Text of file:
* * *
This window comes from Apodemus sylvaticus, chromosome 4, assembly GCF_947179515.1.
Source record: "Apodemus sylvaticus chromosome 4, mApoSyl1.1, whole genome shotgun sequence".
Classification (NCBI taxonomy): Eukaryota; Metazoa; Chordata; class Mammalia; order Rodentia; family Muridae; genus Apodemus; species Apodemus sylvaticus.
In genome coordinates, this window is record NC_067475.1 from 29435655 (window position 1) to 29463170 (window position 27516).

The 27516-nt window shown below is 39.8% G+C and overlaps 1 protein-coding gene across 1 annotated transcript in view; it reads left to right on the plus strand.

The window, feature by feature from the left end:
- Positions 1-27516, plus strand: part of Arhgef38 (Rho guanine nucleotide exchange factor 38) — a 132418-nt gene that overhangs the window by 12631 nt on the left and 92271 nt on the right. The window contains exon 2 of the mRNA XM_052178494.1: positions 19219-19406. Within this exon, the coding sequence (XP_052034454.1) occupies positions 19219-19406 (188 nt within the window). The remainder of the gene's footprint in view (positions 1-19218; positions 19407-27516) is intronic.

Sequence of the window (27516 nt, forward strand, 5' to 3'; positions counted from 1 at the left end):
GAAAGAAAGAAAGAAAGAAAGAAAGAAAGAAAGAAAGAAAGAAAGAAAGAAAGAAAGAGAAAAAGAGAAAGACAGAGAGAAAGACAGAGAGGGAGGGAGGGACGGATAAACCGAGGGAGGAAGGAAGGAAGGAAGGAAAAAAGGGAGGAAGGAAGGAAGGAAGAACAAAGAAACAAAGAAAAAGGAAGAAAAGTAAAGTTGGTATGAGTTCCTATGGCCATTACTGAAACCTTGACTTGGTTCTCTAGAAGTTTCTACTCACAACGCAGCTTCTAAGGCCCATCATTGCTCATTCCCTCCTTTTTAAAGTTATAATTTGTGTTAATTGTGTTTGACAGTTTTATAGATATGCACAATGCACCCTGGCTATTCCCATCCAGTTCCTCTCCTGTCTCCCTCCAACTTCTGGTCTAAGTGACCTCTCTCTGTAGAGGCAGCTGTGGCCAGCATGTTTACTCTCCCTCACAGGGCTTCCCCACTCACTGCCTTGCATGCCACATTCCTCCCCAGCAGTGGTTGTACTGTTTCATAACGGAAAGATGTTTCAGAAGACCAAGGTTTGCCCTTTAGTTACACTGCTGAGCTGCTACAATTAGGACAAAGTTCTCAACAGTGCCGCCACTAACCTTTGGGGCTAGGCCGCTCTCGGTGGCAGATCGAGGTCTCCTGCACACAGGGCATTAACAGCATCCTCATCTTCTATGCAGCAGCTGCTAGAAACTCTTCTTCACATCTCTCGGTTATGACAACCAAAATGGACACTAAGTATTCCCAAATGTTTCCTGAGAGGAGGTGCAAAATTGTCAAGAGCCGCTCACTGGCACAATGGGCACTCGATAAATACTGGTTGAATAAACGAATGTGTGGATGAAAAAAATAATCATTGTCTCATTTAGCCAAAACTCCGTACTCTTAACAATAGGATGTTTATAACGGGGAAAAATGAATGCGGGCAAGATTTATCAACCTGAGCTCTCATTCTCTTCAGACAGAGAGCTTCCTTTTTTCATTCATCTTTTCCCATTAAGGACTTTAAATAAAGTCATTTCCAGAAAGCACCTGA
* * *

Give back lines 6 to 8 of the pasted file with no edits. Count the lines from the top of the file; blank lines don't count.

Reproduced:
The window, feature by feature from the left end:
- Positions 1-27516, plus strand: part of Arhgef38 (Rho guanine nucleotide exchange factor 38) — a 132418-nt gene that overhangs the window by 12631 nt on the left and 92271 nt on the right. The window contains exon 2 of the mRNA XM_052178494.1: positions 19219-19406. Within this exon, the coding sequence (XP_052034454.1) occupies positions 19219-19406 (188 nt within the window). The remainder of the gene's footprint in view (positions 1-19218; positions 19407-27516) is intronic.

Sequence of the window (27516 nt, forward strand, 5' to 3'; positions counted from 1 at the left end):